This series covers several different knitting stitches using the Learn-to-Knit Afghan book by Barbara Walker. Whether you are a true beginner or an intermediate knitter, you can take your knitting to the next level working through the blocks in this book. About once a week I will be adding one new block to the blog with some of my notes. If you would like to knit along with us please feel free to leave your comments, questions, suggestions, and links to photos in the COMMENT section. You can also add a photo to our Flickr group or tag a Tweet with #WFAlearn2knit. If you are just joining us you might want to start with the introductory post.
Block Two: Striped Stockinette Stitch
Block One: Garter Stitch
Block Three: Basketweave
Getting Started Knitting
If you are completely new to knitting you can learn the basics of getting starting with our Newbie Knitting series. Once you have tackled the first few lessons there, you will be ready to begin your afghan.
How to tell the front and back of a knit stockinette stitch
One of the main points to take away from this block is the ability to see the difference between the right and wrong side of a stockinette stitch piece. Unlike the garter stitch, the stockinette stitch front and back is obvious after the first few rows.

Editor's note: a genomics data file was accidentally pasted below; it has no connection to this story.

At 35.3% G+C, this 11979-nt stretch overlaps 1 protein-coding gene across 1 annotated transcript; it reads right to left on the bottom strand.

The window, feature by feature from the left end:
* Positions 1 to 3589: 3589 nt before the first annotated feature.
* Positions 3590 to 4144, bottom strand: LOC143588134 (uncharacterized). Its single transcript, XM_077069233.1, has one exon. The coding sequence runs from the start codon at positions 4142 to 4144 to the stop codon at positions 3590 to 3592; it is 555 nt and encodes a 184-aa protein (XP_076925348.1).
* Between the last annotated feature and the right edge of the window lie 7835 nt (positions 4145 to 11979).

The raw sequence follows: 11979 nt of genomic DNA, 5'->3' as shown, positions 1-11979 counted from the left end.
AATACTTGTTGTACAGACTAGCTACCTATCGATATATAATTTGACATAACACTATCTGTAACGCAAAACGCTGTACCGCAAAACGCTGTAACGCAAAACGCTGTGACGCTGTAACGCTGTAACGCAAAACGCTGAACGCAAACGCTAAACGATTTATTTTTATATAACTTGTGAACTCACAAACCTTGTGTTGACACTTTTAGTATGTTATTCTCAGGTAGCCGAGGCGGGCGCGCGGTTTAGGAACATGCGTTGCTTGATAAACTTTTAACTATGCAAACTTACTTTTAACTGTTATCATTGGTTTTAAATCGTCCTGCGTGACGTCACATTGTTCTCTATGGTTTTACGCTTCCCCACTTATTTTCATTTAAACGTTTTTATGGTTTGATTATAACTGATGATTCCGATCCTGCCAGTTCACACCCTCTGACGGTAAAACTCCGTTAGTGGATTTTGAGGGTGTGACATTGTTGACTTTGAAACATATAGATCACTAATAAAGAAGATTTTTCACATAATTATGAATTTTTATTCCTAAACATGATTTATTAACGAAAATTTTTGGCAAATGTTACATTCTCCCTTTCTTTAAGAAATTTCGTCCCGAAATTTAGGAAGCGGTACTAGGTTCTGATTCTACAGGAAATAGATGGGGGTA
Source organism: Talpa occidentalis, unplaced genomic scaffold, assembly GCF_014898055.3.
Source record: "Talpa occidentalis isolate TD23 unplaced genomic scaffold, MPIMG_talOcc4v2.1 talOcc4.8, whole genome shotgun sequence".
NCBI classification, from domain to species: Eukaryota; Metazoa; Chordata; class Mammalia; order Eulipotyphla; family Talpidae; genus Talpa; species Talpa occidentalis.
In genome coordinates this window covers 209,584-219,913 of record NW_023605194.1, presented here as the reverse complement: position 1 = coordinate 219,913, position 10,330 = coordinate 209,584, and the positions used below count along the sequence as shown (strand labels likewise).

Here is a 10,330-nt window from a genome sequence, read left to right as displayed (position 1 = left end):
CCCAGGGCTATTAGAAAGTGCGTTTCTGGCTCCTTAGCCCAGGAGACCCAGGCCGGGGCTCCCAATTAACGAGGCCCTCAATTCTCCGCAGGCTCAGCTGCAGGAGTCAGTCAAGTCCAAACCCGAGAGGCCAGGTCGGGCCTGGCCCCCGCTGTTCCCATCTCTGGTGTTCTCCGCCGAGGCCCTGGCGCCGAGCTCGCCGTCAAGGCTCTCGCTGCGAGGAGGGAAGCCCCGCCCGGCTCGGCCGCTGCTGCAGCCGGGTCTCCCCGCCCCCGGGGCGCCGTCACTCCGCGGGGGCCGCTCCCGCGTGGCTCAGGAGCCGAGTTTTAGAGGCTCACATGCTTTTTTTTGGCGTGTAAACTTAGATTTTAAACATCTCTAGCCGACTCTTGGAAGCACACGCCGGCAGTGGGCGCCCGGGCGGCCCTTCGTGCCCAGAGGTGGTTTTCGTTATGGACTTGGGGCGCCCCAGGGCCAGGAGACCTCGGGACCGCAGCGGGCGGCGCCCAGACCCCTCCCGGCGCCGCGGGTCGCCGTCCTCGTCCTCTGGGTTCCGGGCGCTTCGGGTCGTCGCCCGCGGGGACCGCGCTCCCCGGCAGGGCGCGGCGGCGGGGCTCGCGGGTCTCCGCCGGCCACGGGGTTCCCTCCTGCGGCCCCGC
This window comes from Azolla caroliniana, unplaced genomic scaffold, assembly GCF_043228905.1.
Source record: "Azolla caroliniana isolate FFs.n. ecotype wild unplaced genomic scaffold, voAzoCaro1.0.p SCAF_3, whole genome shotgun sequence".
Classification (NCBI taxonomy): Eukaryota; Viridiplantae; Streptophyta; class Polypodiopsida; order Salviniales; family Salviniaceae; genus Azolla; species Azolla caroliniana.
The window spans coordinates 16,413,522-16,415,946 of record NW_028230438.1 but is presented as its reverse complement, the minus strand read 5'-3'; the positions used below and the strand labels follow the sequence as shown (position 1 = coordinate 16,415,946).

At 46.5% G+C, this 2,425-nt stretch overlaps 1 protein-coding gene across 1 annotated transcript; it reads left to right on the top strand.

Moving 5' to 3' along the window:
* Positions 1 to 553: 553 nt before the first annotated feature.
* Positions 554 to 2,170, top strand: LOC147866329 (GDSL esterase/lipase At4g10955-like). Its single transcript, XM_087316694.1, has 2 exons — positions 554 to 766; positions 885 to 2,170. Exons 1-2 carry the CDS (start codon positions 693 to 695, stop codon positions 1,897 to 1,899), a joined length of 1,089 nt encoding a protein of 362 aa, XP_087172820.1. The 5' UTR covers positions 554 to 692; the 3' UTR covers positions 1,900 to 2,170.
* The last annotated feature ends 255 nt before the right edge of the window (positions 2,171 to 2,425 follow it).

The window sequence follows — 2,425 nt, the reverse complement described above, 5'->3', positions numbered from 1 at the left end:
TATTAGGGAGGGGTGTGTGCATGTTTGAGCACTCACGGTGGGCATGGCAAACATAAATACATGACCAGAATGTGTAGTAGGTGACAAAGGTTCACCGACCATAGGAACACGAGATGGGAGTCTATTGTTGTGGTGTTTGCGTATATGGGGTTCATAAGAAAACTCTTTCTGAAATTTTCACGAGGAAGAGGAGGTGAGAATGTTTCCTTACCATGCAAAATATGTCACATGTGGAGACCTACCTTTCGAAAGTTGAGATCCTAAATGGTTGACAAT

The front side of your stockinette stitch will look like rows of neat little Vs. The back will look like a line of dashes.
Counting rows when working in stockinette stitch is very easy when you look at the front side. You can just count 1 row for every V. You can see that each color band is made up of two rows.
Stockinette Stitch Edges
The second thing you will notice while working with a stockinette stitch piece is that the edges like to curl. You can see in the photo below that even after blocking (which we will talk about later) my edges still want to curl towards the backside. You will find that many patterns that call for a stockinette stitch will also include a garter or ribbed stitch border to help counteract the curling effect.
The last thing I would like to make note of today, is the fact that the edge on the turning side of block when I went from front to back wanted to work up tighter than the edge where I was switching colors. Be careful. You don’t want one edge to be shorter than the other side, especially since we are hoping for neat little squares when we are done.
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